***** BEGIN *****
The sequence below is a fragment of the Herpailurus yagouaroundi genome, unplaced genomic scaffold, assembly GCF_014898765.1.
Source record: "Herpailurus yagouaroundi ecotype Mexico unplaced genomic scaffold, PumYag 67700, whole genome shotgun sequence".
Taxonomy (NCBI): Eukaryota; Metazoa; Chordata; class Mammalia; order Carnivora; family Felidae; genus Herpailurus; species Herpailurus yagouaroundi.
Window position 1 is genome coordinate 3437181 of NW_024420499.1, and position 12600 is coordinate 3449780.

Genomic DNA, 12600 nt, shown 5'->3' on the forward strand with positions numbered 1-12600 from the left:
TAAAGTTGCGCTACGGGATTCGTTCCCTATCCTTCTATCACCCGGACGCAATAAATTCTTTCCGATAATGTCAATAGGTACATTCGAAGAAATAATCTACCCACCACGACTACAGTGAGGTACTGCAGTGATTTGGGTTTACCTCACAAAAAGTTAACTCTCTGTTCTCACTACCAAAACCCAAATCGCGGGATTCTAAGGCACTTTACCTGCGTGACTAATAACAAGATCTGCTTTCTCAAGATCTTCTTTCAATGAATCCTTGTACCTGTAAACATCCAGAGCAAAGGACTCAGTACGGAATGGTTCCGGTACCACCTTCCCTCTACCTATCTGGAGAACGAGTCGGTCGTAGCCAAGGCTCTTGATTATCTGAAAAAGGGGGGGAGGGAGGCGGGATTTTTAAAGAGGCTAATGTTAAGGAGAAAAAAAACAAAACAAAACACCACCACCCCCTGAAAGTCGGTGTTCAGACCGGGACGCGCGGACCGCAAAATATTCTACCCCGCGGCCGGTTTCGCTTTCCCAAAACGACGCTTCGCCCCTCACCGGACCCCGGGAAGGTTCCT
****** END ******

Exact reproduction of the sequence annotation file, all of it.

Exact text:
The sequence below is a fragment of the Herpailurus yagouaroundi genome, unplaced genomic scaffold, assembly GCF_014898765.1.
Source record: "Herpailurus yagouaroundi ecotype Mexico unplaced genomic scaffold, PumYag 67700, whole genome shotgun sequence".
Taxonomy (NCBI): Eukaryota; Metazoa; Chordata; class Mammalia; order Carnivora; family Felidae; genus Herpailurus; species Herpailurus yagouaroundi.
Window position 1 is genome coordinate 3437181 of NW_024420499.1, and position 12600 is coordinate 3449780.

Genomic DNA, 12600 nt, shown 5'->3' on the forward strand with positions numbered 1-12600 from the left:
TAAAGTTGCGCTACGGGATTCGTTCCCTATCCTTCTATCACCCGGACGCAATAAATTCTTTCCGATAATGTCAATAGGTACATTCGAAGAAATAATCTACCCACCACGACTACAGTGAGGTACTGCAGTGATTTGGGTTTACCTCACAAAAAGTTAACTCTCTGTTCTCACTACCAAAACCCAAATCGCGGGATTCTAAGGCACTTTACCTGCGTGACTAATAACAAGATCTGCTTTCTCAAGATCTTCTTTCAATGAATCCTTGTACCTGTAAACATCCAGAGCAAAGGACTCAGTACGGAATGGTTCCGGTACCACCTTCCCTCTACCTATCTGGAGAACGAGTCGGTCGTAGCCAAGGCTCTTGATTATCTGAAAAAGGGGGGGAGGGAGGCGGGATTTTTAAAGAGGCTAATGTTAAGGAGAAAAAAAACAAAACAAAACACCACCACCCCCTGAAAGTCGGTGTTCAGACCGGGACGCGCGGACCGCAAAATATTCTACCCCGCGGCCGGTTTCGCTTTCCCAAAACGACGCTTCGCCCCTCACCGGACCCCGGGAAGGTTCCT